The best we can do at this point is to film demonstrations for the students to watch. Science is also a collaborative discipline and it has been difficult for students to work together without knowing each other.” In World

Languages, the teachers have been using new apps that allow students to speak and record themselves.

In Art, new classes needed to be created to replace courses like Clay Design where students wouldn’t have access to materials virtually.

In Special Education, the teachers use breakout sessions within the regular education class to meet with small groups or use GoGuardian to message and redirect students individually. During the afternoons they meet in small groups or one on one with students. For them, developing relationships with students in the afternoon is going well.

The Foundation applauds the Riverside staff for their incredible dedication to serving our students through this pandemic. This year’s book distribution was accomplished drive-thru style. Student’s were able to stay safe and healthy. The Foundation wanted to show our appreciation to the staff for their hard work, especially during this unprecedented time. We purchased “Riverside Pride” masks for everyone. We would like to share our Tiger Pride with our donors.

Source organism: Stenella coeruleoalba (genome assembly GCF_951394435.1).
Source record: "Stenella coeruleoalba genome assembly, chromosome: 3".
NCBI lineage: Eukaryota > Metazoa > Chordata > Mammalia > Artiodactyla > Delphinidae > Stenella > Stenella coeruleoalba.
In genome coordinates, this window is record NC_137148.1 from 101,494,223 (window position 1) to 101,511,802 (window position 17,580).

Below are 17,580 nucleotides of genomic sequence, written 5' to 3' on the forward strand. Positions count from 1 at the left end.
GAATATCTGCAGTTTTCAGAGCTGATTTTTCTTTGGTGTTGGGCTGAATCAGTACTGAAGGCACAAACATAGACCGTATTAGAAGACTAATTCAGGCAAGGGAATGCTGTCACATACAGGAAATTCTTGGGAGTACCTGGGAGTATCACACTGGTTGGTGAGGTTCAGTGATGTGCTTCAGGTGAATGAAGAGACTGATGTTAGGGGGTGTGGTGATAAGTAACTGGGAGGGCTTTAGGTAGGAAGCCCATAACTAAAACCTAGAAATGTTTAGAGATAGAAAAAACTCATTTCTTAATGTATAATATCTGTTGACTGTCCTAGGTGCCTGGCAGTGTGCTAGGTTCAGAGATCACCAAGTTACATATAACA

If you make a donation of $20 or more, we will send you one of our masks to help keep you safe. You can make a donation through our website using the PayPal button (www.riversidefoundation.com).

Please make sure you check the box “Share your mailing address with Riverside Foundation” so that we can mail you your mask! You can also mail your donation to our address below. Thank you in advance for helping to support our mission of commitment to Riverside in its continuing effort to provide a high-quality college preparatory education to its diverse urban student body.

Our 2020 scholarship recipients are on display at school! Hopefully the students will be back soon to see it! 

PAGE 5 Mike Van Pelt—Instrumental Music

Mary Zeitlow—Math & Stephanie Wolfe—

Art Diana Maldanado & Sherman Dixon—

Bookstore Sharon Jensen-Rugaber—

Social Studies Showing our Tiger Pride Get a Riverside Pride mask for any donation of $20 or more! Mail donations to: Riverside University High School c/o Riverside Foundation 1615 E. Locust Street Milwaukee, WI 53211